I've used this pop-up butterfly punch from EK Success a few times before, but only on "text weight" paper, not the card stock folders I'm using for this particular order.  Even with a paper proof stage in my custom design process, sometimes you just can't anticipate what might happen when you try to do something 115 times.  Turns out pop-up punches don't work so well on card stock.  Fair enough, now I know, but...seriously?  These are for scrapbooking and card-making and all variety of paper crafting.  And they don't work on card stock?  It's not even crazy heavy thick card stock, at that!  So, okay, fine, this'll be the last order that uses this style of punch on this weight of paper, but c'mon EK Success! For a company that usually makes some of my favorite punches, you sure do have a dud on your hands (my Martha Stewart pop-up hydrangea punch works just fine on the 80# cover weight card stock, by the way, but alas, it was the butterfly motif I required for this project).  Thus, instead of a project to share this week, you get a heaping serving of complaining, backed up with photographic evidence.  Shall we begin?

Round one: For my first attempt at punching these folders, I used the butterfly punch I already had on hand.  Granted, I've used this punch for a couple of orders now so it might have been a little on the dull side (and yes, I've read the tip about "sharpening" it by punching foil but have noticed absolutely no improved punching after doing so).  But after unsuccessfully going through a dozen folders, the now two-piece punch in the above image is what I was left with.  I had no choice but to go out and buy a new punch, which required driving to two Michael's stores (obviously these things are available online but even expedited shipping wouldn't get a punch in my hands until early next week). 

Round two: They've changed the style a bit so instead of multiple little openings in the butterfly wings, there are now only two holes on each side.  I like the detail of the previous punch but thought the lack of detail might actually work in my favor for this project.  I had no intention of continuing to struggle with the heavier weight of the folders, instead giving my understandably disappointed client the choice of keeping the punches on the outside of the folder but using a lighter weight paper, or using the punches on the lighter weight invite that will be layered inside.  But when I got home this morning, I thought I'd give it a try on the folder.  And lo and behold, it worked great!  Well, not great, exactly, but better than the last punch.  I still wasn't confident it would work on all 115 folders, but I thought if I could successfully punch my way through at least half the stack I could always drive back out to Michael's and pick up the other pop-up butterfly punch they had in the store this morning.  Even this brand-new punch, however, required super-human strength, using both hands, standing and leaning directly over the punch for maximum leverage.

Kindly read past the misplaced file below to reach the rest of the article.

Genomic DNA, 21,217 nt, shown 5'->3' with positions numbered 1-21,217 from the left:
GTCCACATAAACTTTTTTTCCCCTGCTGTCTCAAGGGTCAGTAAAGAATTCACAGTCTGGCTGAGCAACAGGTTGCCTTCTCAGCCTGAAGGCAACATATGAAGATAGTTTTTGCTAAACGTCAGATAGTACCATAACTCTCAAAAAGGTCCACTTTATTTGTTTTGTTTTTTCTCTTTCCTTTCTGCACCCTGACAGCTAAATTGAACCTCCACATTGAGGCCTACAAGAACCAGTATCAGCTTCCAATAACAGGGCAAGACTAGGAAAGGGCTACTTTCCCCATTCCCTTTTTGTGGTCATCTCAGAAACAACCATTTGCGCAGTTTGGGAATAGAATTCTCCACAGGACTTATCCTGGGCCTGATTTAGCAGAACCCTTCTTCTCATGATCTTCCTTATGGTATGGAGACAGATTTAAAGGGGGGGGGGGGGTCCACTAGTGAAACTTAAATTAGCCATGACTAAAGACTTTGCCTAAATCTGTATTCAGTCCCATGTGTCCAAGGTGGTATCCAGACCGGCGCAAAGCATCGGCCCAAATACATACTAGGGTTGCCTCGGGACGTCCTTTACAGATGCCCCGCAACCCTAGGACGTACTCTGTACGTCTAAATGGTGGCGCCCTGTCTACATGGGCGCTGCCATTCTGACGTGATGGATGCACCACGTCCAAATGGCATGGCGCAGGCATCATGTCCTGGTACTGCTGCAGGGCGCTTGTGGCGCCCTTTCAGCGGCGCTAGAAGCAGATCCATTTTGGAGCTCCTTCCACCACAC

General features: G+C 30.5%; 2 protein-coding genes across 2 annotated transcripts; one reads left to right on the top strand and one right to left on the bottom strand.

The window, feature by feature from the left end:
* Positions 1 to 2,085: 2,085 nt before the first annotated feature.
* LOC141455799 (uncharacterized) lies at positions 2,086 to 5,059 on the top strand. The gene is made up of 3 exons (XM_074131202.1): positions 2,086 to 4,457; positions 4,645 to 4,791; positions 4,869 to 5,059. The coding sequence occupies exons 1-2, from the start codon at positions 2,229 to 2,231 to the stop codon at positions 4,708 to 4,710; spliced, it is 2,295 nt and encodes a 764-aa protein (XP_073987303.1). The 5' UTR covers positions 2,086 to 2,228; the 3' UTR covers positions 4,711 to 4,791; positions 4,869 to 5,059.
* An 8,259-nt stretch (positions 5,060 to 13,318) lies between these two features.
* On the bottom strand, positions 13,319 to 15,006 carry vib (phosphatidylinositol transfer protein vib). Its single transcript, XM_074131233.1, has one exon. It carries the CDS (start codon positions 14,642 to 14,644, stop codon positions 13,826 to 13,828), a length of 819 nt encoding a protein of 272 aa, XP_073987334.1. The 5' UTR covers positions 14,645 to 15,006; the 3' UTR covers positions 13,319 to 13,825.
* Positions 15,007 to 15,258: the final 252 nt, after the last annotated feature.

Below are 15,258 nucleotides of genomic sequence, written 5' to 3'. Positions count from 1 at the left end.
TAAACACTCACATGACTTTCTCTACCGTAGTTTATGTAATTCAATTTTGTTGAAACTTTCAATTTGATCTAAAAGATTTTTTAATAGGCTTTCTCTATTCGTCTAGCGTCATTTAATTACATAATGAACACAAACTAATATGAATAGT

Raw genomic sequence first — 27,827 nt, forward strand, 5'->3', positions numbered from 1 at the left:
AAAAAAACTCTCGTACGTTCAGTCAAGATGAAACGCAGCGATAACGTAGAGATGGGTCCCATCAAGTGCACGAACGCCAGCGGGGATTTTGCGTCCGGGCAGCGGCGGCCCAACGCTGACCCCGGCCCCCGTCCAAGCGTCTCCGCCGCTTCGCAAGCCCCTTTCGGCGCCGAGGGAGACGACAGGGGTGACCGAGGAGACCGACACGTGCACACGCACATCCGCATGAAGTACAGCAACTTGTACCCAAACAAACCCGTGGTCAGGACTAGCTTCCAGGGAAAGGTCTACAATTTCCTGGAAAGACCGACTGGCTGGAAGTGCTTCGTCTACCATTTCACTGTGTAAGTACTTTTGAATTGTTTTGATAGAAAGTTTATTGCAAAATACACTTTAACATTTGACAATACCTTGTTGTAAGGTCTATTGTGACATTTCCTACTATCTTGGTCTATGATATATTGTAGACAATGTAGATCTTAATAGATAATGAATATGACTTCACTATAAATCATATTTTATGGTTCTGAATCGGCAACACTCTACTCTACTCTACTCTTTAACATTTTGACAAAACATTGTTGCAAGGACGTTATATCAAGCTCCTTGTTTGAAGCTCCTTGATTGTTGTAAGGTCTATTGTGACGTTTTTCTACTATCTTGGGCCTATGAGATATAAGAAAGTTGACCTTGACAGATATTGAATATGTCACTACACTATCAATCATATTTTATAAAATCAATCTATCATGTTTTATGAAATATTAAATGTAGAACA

And sure enough, I struggled to get through half of my stack.  After about 40 folders it was a struggle to get the punch to punch all the way through, resulting in more waste than I had accounted for.

And the thing is, once you punch it, pull it out, and see that this is all you got for your effort, it's basically ruined since it's virtually impossible to try to punch it again in the exact same spot.  So I said, okay, let me be rational and patient about this (instead of the cursing and stomping that was happening around this time yesterday).  I decided to drive to Michael's in the hopes that that second punch was still there.  And thankfully, it was. 

Round three: Once again, it worked pretty well at first.  But once again, after a couple dozen folders, it got wonky.  And the frustrating thing is it was temperamental in a completely different way!  Instead of not punching all the way through, the punched area was sticking to the inside of the punch, requiring great care during removal so as not to rip the butterfly portion out altogether. 

Even the official page for this product warns, "may require Tweezer Bee to remove punched out shapes."  Really, EK Success?  I need to buy a second product to make this ten dollar piece of crap work?  Instead, I used a sewing needle to gently pry the butterfly wings from the inside of the punch before ever so carefully sliding the folder out. 

Even then, the antennae on each and every folder came out bent!  Easy fix, but still.

And as you can imagine, I added quite a few folders to my ever-growing pile of rejects.

So who won? Three punches, two days, and one very sore hand later, I have 110 of the 115 folders acceptably punched top and bottom.

Success! Right? I don't know, you tell me who the loser is in this story. I conquered the YuDu, for cryin' out loud, surely a $10 paper punch should not be this complicated!


fresh from the Makery: wildly adorable

I'm so excited to finally have this project tweaked and posted in my shop and ready to blog about.

This week I'm sharing a whole shebang of birthday party paper products designed around original, hand-drawn illustrations by Neal!

That's right, I'm using him for his drawing skills. Finally!  For this round, I used two sheets of illustrations - a gorilla and a snake in various poses and gestures - to create, in addition to the standard invites and thank you notes, favor tags:

...and cupcake toppers:

This ensemble is, I hope, the first in a series of husband-wife illustrator-designer type collaborations.  I look forward to future excuses to have cupcakes around the house.